New book recounts some of the best behind-the-scene stories in wrestlng history

World Wrestling Federation Heavyweight Champion Hulk Hogan, right, faces off against Andre the Giant at a New York press conference on Feb. 3, 1988 to promote their upcoming bout on "The Main Event," an NBC prime time special to be aired Feb. 5th. (Richard Drew/AP file)

“The Squared Circle: Life, Death and Professional Wrestling” recounts some of the greatest stories and events that happened behind the curtain of pro wrestling.

Some of the stories are 100 percent true and some are not, but they were interesting enough for the New York Post to ask David Shoemaker to pick his favorite legit stories and list them in an article.

Shoemaker also gave a bit of a synopsis of his some his favorites as well. Here are his picks:

Andre the Giant and his legendary alcohol intake

Stories of Andre’s ability to consume massive amounts of alcohol have been told during numerous interviews over the years, but the one Shoemaker tells has a new twist — his alcohol intake was used to determine how much anesthesia to give him.

Vince McMahon wanted Andre to come back to the company to face Hulk Hogan at WrestleMania III. Andre was reluctant as his back was in pretty bad shape.

McMahon went to great lengths to ensure Andre was in good enough shape to make the show as he paid for Andre’s back surgery and allowed him to rehab at the McMahon home.

But before the doctors could perform surgery on Andre, they had no idea how much anesthesia it would take to put the big man under. So the doctor came up with a way to figure it out.

As Shoemaker tells it, “Legend has it that the anesthesiologist responsible for putting Andre under had never before had a giant for a patient and had no idea how much anesthesia to give him. He ended up asking how much booze he normally drank and used that as a guide for his dosage. ‘It usually takes two liters of vodka just to make me feel warm inside,’ Andre quipped.”

It turned out McMahon’s persistence paid off as Andre and Hogan set an indoor attendance record of more 93,000 fans at Pontiac Silverdome in Pontiac, Mich.

Captain Lou Albano was almost fitted with cement shoes

Before Captain Lou was a legendary wrestling manager, he was an in-ring performer himself during the early 1960s.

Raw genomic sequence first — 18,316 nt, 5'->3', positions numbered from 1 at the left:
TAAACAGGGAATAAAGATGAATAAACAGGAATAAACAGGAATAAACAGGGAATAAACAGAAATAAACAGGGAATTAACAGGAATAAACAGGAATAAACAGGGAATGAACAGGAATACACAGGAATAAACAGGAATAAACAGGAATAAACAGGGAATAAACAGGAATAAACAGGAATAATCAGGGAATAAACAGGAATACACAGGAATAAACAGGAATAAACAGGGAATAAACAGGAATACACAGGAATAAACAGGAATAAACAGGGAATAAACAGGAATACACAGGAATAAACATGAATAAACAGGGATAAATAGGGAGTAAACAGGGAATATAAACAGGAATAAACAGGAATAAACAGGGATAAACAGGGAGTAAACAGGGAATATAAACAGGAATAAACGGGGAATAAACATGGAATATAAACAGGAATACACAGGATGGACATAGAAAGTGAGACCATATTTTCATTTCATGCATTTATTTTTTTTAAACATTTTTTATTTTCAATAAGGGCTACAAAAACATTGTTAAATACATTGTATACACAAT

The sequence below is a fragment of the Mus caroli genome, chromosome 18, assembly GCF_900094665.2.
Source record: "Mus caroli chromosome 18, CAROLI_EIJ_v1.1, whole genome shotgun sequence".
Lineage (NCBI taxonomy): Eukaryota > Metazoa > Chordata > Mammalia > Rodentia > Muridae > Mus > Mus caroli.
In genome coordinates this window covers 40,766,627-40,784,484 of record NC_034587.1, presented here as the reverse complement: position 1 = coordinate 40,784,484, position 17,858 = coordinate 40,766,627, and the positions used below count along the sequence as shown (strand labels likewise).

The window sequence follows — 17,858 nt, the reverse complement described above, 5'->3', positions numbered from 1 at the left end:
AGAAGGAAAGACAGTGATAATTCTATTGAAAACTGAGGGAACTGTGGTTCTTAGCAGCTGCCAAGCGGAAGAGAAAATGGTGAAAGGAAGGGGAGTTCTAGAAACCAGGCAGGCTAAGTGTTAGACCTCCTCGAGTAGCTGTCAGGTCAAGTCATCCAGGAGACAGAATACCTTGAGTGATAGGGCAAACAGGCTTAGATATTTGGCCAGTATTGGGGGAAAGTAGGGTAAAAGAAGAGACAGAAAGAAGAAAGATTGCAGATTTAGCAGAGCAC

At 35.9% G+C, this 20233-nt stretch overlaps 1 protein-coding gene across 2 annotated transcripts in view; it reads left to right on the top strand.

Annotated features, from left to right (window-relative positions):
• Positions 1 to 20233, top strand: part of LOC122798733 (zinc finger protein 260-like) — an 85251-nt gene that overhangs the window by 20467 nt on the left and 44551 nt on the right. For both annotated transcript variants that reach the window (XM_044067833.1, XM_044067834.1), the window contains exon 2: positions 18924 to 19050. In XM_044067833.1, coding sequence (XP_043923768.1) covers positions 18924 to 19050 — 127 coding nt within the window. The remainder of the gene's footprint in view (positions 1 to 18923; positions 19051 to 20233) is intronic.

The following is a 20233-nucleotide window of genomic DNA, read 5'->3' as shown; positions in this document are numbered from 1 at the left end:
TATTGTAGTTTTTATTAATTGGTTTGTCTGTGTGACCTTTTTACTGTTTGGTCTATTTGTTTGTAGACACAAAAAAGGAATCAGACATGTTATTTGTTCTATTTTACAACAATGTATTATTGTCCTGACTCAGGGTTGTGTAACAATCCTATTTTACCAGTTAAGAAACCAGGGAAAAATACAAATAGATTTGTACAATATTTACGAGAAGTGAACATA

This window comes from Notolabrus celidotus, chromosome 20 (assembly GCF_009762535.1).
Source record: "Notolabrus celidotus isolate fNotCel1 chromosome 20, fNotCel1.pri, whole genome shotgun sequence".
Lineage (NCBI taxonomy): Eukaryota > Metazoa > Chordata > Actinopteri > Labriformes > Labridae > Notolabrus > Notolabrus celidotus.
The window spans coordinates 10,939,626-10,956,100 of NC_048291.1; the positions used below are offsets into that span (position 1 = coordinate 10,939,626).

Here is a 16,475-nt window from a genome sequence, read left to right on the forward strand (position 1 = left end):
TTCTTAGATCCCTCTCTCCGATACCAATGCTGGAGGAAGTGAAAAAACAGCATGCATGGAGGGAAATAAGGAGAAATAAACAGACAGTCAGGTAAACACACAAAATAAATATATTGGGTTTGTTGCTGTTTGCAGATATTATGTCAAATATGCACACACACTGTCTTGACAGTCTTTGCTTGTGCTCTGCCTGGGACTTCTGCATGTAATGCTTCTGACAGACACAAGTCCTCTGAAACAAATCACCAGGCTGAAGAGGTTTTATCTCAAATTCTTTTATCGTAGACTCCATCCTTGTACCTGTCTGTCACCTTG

Albano and his partner at the time, Tony Altomare, formed a tag team named “The Sicilians,” as they portrayed themselves as Mafia tough guys that easily got under the skin of fans.

There was one problem though. The tag team wrestled in Chicago, which was home to The Outfit once headed by Al Capone.

“In 1961, three members of the Chicago Outfit — supposedly including Tony Accardo — paid The Sicilians a visit and told them to lay off because their antics were giving the mob a bad name. They must have made their point — The Sicilians left town surreptitiously, hightailing it back to the Northeast,” tells Shoemaker.

Harley Race was fed up with Vince McMahon’s expansion

Vince McMahon’s decision to take his company national during the 1980s made a lot of regional promoters upset.

One of the many reasons they were upset was that he would run a show in towns that were considered off limits, which was a no-no during the territorial days.

McMahon rapidly expanded either by buying the regional promotion’s television time or bought the promotion all together.

Whatever ones didn’t make a deal with McMahon folded up shop because of the lack of ability to keep up with McMahon.

Harley Race saw all of this and was none too happy. Race became a legend on the regional circuit and won multiple National Wrestling Alliance World Championships. He saw McMahon’s expansion as a threat to his ability to earn a living.

He soon took matters into his own hands when McMahon and the WWF came to his stomping grounds of Kansas City, Mo.

“Supposedly, Hulk Hogan was in the dressing room when a local wrestler named Harley Race stormed in. Race walked up to a seated Hogan and punched him, knocking him to the floor. When Hogan sheepishly said that he was surprised Harley wasn’t carrying a gun, Race reached into his jacket and pulled out a .38 Special. Nobody got shot, but Race made his point. Hogan later claimed that Race actually tried to burn down the WWF ring, though Race denies it. Like most other regional promoters, Race lost a lot of money when the WWF took over, and to make back the money he lost, he ended up going to work for McMahon just a couple of years after the gun incident.”

Race was usually known for settling matters with his fist, especially his legendary left hand, but he apparently decided to up the ante in this case.

To read the full story including how Killer Kowalski earned his nickname, the time WWF and Fabulous Moolah screwed over Wendy Richter, “Macho Man” Randy Savage’s over-protectiveness of Miss Elizabeth and a recounting of the murder of Bruiser Brody click HERE.